Things We Should Know About Socializing and Homeschool Communities

Liz Guerrini and her homeschooled son in various settings

Thinking about writing pragmatic goals for a homeschooled client? Here is some information that might help ahead of time.

A homeschool — like a public school or private school — is diverse in its pedagogy, curriculum, locations, educators, peers. The word ‘homeschool’ really is a misnomer. Some parents or caregivers do one subject one-on-one at home while they work with other homeschooling families in coops for other subjects or vice-versa. Some do the academic skills via online group settings similar to online CD classes. Many homeschoolers attend daily group setting classes — be it academic or music or fitness or art, etc. Many have therapies or volunteer in the community and have more flexible hours in doing so.

Laurie Olsen wrote a superb book based on a longitudinal study done in Berkeley, CA, called ‘Made in America’ and it discussed school settings which assumed interaction among kids. Her conclusion was that just because kids are in a class setting or school recess setting with other kids doesn’t mean that they are socialized. She gave examples of the child who goes to recess and is completely alone despite being with other children (e.g. sitting on the bench alone day after day, or isn’t called on in class, etc). Defining socializing and using interventions for socializing must be put in place whether it is on the public or private school lot, homeschool backyard or nearby park.

One way to address pragmatic goals for the homeschooled child is to see where SLP goals can be put into action. For instance, if the child is homeschooled one-one for core academic areas in order to achieve curriculum content, find  areas in the day or week where the child can practice pragmatic goals. It could be within a large private class setting — or even recruiting some of the classmates that become friends and play in the park after class ends. Playing games that involve turns with these kids, be they ball games, card or board games, etc, would also provide some wonderful opportunities to implement pragmatic goals. Many parents of typical children welcome these opportunities to help their children’s peers who have ASD with pragmatic challenges, for example, or other speech-language goals in need of peer assistance.

The key is to find the areas of socializing that occur during the week — and use these as those goal opportunities on a consistent basis. Ask about the times of the week where the child is in group settings — and if the child is not involved in any group setting at all during the week then encourage them to find a consistent group setting during the week so that pragmatic goals can be implemented for desired outcomes. In need of role model examples of homeschooled kids? For starters, Abraham Lincoln and Benjamin Franklin did pretty well pragmatically. As SLPs we can seek out non-traditional ways of inserting pragmatic goals for our kids regardless of the academic setting.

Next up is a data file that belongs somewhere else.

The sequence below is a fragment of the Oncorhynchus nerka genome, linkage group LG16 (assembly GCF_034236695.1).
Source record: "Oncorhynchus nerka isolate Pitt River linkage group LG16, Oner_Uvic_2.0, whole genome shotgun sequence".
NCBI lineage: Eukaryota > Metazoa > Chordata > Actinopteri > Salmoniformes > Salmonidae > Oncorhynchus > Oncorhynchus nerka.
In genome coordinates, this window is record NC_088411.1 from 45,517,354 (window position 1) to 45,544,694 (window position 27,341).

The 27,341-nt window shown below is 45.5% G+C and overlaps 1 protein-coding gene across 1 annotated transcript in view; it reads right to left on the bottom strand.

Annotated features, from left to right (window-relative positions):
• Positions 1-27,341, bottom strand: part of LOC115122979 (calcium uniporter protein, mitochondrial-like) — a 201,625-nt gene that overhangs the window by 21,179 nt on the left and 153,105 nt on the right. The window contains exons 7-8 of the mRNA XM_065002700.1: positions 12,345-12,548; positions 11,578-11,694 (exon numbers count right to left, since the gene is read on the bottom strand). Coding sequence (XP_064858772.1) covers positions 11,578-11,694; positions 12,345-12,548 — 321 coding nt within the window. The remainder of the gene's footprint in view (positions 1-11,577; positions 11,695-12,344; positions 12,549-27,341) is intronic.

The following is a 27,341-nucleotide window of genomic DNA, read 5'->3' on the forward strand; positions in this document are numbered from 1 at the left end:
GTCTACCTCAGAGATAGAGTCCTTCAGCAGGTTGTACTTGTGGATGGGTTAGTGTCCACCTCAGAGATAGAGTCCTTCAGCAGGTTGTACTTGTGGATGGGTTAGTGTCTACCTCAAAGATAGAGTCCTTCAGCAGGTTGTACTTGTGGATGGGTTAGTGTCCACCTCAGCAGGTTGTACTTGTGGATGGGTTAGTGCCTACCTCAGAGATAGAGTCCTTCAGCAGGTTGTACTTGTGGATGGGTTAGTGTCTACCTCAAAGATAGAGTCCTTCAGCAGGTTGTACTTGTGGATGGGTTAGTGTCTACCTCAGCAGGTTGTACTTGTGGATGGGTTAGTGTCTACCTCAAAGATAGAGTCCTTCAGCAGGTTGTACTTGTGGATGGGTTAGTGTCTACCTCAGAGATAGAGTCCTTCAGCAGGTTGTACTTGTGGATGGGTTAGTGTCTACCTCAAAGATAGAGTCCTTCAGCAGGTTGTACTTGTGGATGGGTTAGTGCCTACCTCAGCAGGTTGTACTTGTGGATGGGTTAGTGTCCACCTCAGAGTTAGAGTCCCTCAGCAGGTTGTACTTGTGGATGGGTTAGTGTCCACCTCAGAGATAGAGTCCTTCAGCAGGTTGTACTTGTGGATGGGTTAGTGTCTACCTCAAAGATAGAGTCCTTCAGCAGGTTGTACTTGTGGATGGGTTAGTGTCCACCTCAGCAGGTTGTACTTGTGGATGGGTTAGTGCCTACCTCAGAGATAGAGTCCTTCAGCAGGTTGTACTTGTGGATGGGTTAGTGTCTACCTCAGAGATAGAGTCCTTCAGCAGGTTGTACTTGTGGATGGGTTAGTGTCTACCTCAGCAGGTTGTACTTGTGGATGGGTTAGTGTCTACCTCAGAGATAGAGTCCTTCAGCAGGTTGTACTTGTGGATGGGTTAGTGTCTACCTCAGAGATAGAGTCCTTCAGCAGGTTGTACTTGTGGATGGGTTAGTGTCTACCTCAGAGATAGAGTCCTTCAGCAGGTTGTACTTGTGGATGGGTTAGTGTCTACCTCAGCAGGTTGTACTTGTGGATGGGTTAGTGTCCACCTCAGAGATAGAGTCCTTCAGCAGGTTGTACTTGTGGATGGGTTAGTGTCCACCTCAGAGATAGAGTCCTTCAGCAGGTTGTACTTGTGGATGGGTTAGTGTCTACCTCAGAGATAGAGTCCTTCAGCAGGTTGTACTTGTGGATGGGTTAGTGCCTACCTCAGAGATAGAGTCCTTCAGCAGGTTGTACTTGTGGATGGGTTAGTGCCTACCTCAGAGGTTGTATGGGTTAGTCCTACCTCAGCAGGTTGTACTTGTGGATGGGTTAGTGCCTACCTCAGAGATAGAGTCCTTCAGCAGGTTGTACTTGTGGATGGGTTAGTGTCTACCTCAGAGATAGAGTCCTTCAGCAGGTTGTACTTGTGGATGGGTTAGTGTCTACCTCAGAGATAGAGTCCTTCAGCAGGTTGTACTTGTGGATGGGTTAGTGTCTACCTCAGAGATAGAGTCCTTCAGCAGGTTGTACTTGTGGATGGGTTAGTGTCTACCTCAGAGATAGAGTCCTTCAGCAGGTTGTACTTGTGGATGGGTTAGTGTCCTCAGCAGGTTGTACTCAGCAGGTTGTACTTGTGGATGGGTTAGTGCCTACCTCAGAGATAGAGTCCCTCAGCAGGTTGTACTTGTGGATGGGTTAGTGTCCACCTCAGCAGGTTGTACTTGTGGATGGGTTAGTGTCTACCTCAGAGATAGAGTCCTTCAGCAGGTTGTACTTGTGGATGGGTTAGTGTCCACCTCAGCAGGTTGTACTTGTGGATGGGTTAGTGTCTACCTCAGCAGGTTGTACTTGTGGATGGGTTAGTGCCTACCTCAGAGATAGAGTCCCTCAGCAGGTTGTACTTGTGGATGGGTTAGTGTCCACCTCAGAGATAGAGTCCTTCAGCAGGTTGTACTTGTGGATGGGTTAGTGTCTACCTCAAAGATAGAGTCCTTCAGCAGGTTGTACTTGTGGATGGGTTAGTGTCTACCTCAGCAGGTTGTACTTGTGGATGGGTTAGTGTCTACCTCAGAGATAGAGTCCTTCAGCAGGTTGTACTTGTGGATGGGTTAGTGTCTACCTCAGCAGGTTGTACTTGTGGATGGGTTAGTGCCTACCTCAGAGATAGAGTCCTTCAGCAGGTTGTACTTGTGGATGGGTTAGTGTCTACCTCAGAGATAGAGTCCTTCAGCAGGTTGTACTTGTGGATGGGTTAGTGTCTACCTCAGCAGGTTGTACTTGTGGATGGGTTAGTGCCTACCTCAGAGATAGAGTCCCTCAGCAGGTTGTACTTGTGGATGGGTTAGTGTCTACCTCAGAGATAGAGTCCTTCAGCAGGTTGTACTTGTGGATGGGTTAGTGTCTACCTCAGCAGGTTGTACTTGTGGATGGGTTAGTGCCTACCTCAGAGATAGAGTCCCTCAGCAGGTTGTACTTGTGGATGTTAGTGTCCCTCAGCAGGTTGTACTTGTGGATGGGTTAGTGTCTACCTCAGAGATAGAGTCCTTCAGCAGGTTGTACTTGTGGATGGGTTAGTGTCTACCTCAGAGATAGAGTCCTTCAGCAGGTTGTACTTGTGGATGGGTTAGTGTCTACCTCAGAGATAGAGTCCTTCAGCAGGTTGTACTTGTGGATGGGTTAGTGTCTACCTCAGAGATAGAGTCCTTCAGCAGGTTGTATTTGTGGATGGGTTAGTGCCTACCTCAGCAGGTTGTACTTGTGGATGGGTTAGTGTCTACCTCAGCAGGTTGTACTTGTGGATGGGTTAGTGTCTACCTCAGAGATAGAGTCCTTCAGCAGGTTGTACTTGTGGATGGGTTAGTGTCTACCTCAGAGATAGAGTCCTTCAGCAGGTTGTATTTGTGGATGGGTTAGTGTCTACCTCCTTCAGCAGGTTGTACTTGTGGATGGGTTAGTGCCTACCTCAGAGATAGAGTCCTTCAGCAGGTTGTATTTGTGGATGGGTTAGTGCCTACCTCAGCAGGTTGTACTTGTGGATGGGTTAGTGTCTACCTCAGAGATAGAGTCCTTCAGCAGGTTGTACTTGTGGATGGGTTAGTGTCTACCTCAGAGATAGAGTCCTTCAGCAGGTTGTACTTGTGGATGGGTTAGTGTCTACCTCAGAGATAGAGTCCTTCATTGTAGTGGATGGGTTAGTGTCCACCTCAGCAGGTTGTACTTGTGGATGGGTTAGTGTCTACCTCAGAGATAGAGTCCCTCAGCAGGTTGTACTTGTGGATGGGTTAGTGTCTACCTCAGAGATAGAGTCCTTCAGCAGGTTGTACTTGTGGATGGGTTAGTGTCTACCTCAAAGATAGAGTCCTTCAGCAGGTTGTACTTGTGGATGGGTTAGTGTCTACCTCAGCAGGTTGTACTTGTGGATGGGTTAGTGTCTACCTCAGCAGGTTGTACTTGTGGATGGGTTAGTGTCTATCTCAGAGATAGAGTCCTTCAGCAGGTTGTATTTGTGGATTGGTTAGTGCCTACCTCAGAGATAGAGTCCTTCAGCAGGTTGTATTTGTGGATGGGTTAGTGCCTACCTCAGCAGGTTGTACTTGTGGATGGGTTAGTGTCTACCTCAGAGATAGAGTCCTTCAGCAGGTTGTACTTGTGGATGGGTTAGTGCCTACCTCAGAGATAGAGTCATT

Liz Guerrini has been a K-12 and college teacher for the past 18 years and is entering her final graduate year in Communicative Disorders at CSUN. She’s an Olympian who finds many applications of her sport world to the teaching and therapy worlds. She home-schools her bright and beautiful son who lives with trisomy 2, severe dysarthria, severe CAS, hearing loss, ASD and hypotonia. She is a member of ASHA’s Minority Student Leadership Program. Liz blogs at  Christopher DaysSLP to-Be and the Signing Time Academy.

Getting Mad at the Zoo

Zoo Miami July 2, 2011

Photo by osseous

In our graduate level communication studies language class we studied narratives and how we use these in everyday conversations. We often narrate when we don’t realize we are doing so. One way to think of it is storytelling and some of us have better skills than others. It depends really on the ‘language’ we use — words that describe, words that put us in a different time, place, experience. Here is an example that will put a smile on your face:

The link was posted by one of my friends on facebook. I decided to use this link as a post this week, allowing me to practice the structures of a narrative. It is of a child who narrates his day at the zoo. His use of language — description, sequence, feelings — allow us to empathize with him in his angry situation. Better than me and than most adults, this child, despite his very young age, also managed to create narrative that is complex, using all of the following structures of a narrative:

1. Abstract: Summary of story

Example: He basically tells us his trip didn’t go well

2. Orientation: Time, place, persons, activity, situation

Example: It’s his daily trip to the zoo with friends but they only saw the gentle

animals

3. Complicating action: Found in Temporally sequenced clauses

Example: See what he says about Harmony (and what dad writes…)